It is common sense that if one stays in one location for a long amount of time, one will learn to know that place in a more intimate way. My traditional family has lived on our traditional lands for over eighty thousand years. Anthropological science has proved that Aboriginal culture is the longest living continuous culture on this planet. A job opportunity in my early forties provided me with the chance to be closer to my traditional Anangu family and live with them in the desert. Within their ‘university’ of ancient knowledge I was their ‘mature-age student’, who had a voracious appetite to learn. Guidance from a select group of senior women and men was grounded and sage; I listened to their every word.

As they retired and moved into aged care, I returned to the south. At forty-five, I bought the old General Store in Koolunga, just south of Port Pirie in South Australia, establishing Australia’s first Aboriginal Writers Retreat. I replayed – over and over in my heart and mind – the ethics and memories of those poignant years learning from Nana and the other Elders. The vividness of recent memory began to override unpleasant memories of the racism I had endured during my youth as an adopted child. With my new knowledge, I could enjoy resting in bed, listening for the first bird call of the day. Often, I would gain energy and momentum from the bird calls that were most familiar to me. The knowledge of birds has become an ongoing ritual of focus for me. Familiar bird calls act as spiritual affirmations to my heart and reassurances that those I love are nearby: I am loved by nature, and I am not alone.


Since the death of Nana, and all the many other caring, wise, senior women who welcomed me back into my family, including my mother and her sisters, I have travelled extensively across Australia and overseas. Everywhere, my eyes are trained to watch for birds. Using cultural knowledge, Nana taught me how to see, how to watch. In Australia, wherever I travel, both tjintar-tjintar and kaanka are always close by. Tjintar-tjintar is the message bird, the dancer who delivers both good and sad news. No longer fearful, I feel reassured by his presence. Kaanka has become my most defining bird. I believe she is my Nana, still guiding me. When I hear her call, I am immediately inclined to regard my actions and words with kindness, as she instructed. Often, she greets me in the early morning as I leave for exercise or work. Most evenings, when the sun is closest to the horizon, she sits outside my house talking loudly, reminding me of the importance of self-evaluation and responsibility. Kaanka reminds me to remember Nana’s teachings, and to stay humble as I journey on my path.

It has been my privilege to learn snippets from cultures outside my own. In 2018, I travelled to Colombia in South America, to attend and present at the 28th International Poetry Festival of Medellín, which celebrates both shamanism and poetry. During the opening ceremony, the shamans welcomed us. This seven-day event was an incredible experience for me. During my time in Medellín, I met with three South American women poets: Negma Coy (Maya Nation) from Guatemala, Alba Eiraji Duarte Portillo (Guarini) from Paraguay, and Rayen Kvych (Mapuche) from Chile. Through an interpreter, we spent time talking about the Stolen Generations and the sadness I carry inside me. This ongoing chapter of Australian history shocked and saddened these cultured women. They explained to me that Grandmothers’ Law should never be broken; it is a cultural law that should remain intact. My new friends reminded me of the importance of my role as grandmother: to mentor a positive and encouraging presence; to affirm a loving companionship; and to foster a long view of family connection, as all children crave a sense of belonging.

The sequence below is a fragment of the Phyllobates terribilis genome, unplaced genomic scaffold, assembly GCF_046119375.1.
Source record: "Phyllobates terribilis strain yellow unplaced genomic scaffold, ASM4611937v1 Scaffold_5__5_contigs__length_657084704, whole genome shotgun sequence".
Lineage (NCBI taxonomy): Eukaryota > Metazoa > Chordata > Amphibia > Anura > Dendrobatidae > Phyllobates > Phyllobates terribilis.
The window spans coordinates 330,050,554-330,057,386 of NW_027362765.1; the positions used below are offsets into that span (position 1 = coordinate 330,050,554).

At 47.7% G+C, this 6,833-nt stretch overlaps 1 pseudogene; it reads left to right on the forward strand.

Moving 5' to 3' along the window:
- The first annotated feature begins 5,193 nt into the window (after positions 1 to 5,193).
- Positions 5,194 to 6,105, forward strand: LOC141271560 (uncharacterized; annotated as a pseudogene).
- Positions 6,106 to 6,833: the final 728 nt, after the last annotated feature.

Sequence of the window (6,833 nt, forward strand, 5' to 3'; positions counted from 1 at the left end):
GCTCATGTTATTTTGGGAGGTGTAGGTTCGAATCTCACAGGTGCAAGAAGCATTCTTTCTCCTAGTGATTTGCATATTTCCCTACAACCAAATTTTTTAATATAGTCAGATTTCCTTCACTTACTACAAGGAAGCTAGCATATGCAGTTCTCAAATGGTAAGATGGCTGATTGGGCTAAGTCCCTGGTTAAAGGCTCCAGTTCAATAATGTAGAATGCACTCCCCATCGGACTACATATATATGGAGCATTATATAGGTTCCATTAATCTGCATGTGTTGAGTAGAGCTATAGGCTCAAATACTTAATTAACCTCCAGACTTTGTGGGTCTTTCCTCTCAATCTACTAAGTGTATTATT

These women reminded me that Grandmothers’ Law is an ancient law, bound through all indigenous cultures. They were appalled that the sanctity of Grandmothers’ Law for Aboriginal Australians has, for generations, been broken by ongoing government policies of child removal. I remember them saying in dismay, ‘Even war doesn’t do that!’ These three generous women told me about the Grandmother Ceremony they honour in each of their villages, and assured me that they would pray for the grandmothers who have suffered the traumatic legacy of the Stolen Generations. And, through the interpreter, we prayed together for the rich and sacred blessing of grandmothers to continue in all our families.

This an edited extract from the essay ‘Grandmothers’ Law Should Never Be Broken’ by Ali Cobby Eckermann from Grandmothers: Essays by 21st-Century Grandmothers edited by Helen Elliott and published this month by Text Publishing.

Ali Cobby Eckermann is an award-winning writer of poetry, memoir and fiction. Her poetry collections include little bit long time, Kami and her most recent, Inside My Mother. Her verse novel Ruby Moonlight won the 2013 NSW Premier’s Literary Award for Poetry and Book of the Year Award. Cobby Eckermann was awarded the inaugural Windham-Campbell Literature Prize from Yale University in 2017.

Grandmothers: Essays by 21st-century Grandmothers

Grandmothers: Essays by 21st-century Grandmothers

Helen Elliott